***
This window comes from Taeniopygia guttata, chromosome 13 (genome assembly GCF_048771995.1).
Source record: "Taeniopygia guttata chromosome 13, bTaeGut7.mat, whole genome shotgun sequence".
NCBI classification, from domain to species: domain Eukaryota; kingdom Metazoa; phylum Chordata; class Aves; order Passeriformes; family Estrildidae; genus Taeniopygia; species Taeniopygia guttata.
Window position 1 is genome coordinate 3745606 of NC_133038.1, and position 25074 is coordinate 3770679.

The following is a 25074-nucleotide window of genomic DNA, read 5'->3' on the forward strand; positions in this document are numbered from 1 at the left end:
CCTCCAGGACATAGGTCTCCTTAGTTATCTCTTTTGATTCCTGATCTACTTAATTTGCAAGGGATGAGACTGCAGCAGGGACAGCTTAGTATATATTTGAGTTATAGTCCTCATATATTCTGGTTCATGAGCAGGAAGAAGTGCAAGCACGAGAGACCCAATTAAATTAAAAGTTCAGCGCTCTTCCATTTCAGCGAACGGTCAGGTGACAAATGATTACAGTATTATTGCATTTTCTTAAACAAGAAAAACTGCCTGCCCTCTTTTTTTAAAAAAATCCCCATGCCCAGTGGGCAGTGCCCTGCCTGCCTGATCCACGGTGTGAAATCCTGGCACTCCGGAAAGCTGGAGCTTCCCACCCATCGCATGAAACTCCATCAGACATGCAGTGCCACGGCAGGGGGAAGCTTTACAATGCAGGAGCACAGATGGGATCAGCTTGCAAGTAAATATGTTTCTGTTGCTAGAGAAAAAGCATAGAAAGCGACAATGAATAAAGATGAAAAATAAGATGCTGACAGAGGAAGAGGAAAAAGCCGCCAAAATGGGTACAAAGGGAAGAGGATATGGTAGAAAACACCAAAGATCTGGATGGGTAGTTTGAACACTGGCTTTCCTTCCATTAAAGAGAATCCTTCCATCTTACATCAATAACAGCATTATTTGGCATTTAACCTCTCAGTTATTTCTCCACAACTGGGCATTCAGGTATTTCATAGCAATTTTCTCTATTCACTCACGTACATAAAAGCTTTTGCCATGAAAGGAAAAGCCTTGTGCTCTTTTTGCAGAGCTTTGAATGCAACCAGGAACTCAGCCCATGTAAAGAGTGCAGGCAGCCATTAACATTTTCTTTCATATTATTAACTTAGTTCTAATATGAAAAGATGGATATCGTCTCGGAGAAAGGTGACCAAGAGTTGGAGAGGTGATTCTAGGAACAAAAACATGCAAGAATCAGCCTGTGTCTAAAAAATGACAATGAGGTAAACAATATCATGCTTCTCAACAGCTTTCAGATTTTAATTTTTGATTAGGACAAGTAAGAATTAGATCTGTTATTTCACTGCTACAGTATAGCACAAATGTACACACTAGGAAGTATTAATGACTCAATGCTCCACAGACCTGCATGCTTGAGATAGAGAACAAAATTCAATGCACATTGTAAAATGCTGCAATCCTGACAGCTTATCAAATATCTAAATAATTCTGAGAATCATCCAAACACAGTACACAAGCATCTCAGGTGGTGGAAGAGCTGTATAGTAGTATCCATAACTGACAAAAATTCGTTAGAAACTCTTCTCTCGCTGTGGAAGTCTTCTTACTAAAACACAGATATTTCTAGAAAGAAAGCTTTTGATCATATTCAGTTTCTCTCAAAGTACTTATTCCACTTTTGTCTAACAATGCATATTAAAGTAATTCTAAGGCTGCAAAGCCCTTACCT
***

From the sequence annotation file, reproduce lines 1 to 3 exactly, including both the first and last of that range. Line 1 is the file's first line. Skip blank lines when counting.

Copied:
This window comes from Taeniopygia guttata, chromosome 13 (genome assembly GCF_048771995.1).
Source record: "Taeniopygia guttata chromosome 13, bTaeGut7.mat, whole genome shotgun sequence".
NCBI classification, from domain to species: domain Eukaryota; kingdom Metazoa; phylum Chordata; class Aves; order Passeriformes; family Estrildidae; genus Taeniopygia; species Taeniopygia guttata.